• Second Mortgage
  • Homeowner’s Association Fees
  • Mechanic’s Lien
  • Lawsuit
  • Judgment

These liens on the priority list go by the date by when they were filed at the County Recorder’s Office.

Tax Liens Redemption Periods

By dhinternational  /  July 8, 2011 / Comments Off on Tax Liens Redemption Periods
Tax Liens’ Redemption Periods

Tax Liens’ Redemption Periods

A redemption period is the specific frame of time wherein if the property owner is not able to pay off the tax lien, the investor can have the property foreclosed and may get the property for pennies on the dollar. If however, the property owner is able to pay off the tax lien including the penalties and interest, he can then redeem the property.

So when does redemption happen? It could actually happen a day after you bought the lien or it could be weeks later, months, or even years. It just depends on the situation.

Now before you start to invest in tax liens, you must know the redemption period as it varies from state to state. While some states have short redemption periods, others can have really long redemption periods so it is important to familiarize the rules of the state/county you are interested in investing in. Take note that if you are to invest in states with long redemption periods, you can get high interest rates while if you want to get really cheap properties, then check states  with short redemption periods.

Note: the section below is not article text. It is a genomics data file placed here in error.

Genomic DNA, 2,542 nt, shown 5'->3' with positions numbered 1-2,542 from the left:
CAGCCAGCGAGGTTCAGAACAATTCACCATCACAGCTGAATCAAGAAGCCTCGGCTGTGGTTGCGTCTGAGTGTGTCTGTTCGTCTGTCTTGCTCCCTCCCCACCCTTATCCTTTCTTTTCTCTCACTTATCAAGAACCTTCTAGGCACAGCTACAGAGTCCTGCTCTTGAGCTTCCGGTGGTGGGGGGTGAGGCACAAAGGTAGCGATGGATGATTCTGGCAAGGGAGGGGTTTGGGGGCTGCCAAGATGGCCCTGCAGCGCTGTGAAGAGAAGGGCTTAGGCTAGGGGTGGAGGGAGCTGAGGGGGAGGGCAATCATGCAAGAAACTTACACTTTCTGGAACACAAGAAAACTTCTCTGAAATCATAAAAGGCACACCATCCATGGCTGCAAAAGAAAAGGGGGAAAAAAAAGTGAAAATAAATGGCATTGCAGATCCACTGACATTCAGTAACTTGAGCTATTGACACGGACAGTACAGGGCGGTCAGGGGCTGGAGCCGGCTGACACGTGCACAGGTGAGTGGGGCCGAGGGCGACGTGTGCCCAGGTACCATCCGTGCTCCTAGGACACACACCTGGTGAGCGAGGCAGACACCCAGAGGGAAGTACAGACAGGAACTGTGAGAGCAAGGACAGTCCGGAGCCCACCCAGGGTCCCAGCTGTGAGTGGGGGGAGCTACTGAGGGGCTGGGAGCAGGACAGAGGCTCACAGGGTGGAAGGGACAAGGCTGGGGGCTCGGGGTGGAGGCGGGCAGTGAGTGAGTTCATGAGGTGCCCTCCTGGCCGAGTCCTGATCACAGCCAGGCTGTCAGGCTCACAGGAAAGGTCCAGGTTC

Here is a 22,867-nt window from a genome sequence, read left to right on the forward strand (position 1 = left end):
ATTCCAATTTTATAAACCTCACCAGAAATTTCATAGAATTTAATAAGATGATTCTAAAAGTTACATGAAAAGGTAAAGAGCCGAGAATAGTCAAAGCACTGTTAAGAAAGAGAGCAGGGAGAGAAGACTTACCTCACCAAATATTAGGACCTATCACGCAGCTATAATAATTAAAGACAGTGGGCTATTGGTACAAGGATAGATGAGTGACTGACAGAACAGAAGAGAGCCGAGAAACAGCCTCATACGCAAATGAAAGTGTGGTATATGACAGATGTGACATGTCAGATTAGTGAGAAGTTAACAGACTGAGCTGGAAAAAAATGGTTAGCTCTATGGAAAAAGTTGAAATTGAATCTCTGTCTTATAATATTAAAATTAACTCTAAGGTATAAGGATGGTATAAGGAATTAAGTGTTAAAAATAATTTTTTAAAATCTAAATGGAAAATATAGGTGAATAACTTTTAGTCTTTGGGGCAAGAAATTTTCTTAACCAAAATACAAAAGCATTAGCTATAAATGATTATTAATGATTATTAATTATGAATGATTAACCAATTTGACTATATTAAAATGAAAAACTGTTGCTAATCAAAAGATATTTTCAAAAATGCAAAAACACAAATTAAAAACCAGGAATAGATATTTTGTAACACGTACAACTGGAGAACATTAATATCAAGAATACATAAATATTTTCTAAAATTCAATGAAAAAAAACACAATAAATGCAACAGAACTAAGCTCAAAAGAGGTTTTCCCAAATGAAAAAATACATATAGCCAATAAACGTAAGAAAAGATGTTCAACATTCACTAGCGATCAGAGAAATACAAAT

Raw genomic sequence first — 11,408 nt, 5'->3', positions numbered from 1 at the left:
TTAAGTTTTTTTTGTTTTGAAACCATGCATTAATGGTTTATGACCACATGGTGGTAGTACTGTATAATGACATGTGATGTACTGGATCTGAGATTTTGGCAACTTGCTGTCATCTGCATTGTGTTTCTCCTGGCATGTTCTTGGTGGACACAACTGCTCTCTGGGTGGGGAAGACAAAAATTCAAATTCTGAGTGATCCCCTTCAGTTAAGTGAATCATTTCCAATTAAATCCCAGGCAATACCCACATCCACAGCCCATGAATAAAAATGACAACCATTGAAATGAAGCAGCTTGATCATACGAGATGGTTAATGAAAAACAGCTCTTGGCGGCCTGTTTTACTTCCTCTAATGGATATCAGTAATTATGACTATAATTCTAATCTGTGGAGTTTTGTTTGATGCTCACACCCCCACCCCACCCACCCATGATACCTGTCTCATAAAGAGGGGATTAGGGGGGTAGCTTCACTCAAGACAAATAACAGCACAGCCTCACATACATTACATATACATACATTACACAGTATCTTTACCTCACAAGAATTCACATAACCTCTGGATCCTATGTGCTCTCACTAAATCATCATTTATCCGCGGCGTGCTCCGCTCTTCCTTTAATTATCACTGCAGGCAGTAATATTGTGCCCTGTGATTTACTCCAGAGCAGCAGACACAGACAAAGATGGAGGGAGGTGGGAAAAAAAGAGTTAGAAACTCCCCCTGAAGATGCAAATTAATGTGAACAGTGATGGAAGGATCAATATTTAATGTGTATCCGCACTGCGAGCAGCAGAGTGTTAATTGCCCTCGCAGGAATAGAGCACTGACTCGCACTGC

While on redemption period, you are required to do some pre-foreclosure activities with your tax lien such as sending notice to the property owner that you have the tax lien, giving notice to newspapers, filing court documents, and doing title searches. But you don’t have to worry much as these things are often taken care of by an attorney. In most states, fees for your attorney are added to the lien’s total value and will be reimbursed at redemption with interest.

Remember, it is important to follow the specific state laws when purchasing tax liens as you would not want your tax lien to be invalid just because you have missed a significant pre-foreclosure activity.

Tax Liens and Credit Reports

By dhinternational  /  July 7, 2011 / Comments Off on Tax Liens and Credit Reports
Tax Liens and Credit Reports

Tax Liens and Credit Reports

We all know by now that tax liens are one of the things we surely don’t want to show up on our credit reports or against our properties. And yes, the IRS will do things indeed just to make sure you will pay whatever you owe.

When tax liens are in your credit, you are not going to get a home mortgage and even car loans, credit cards, and student loans. Unfortunately, though you may have paid off the tax liens, it will probably still be visible on your credit report for several years. And if you don’t get to pay the tax liens off, it will show up for more than 10 years.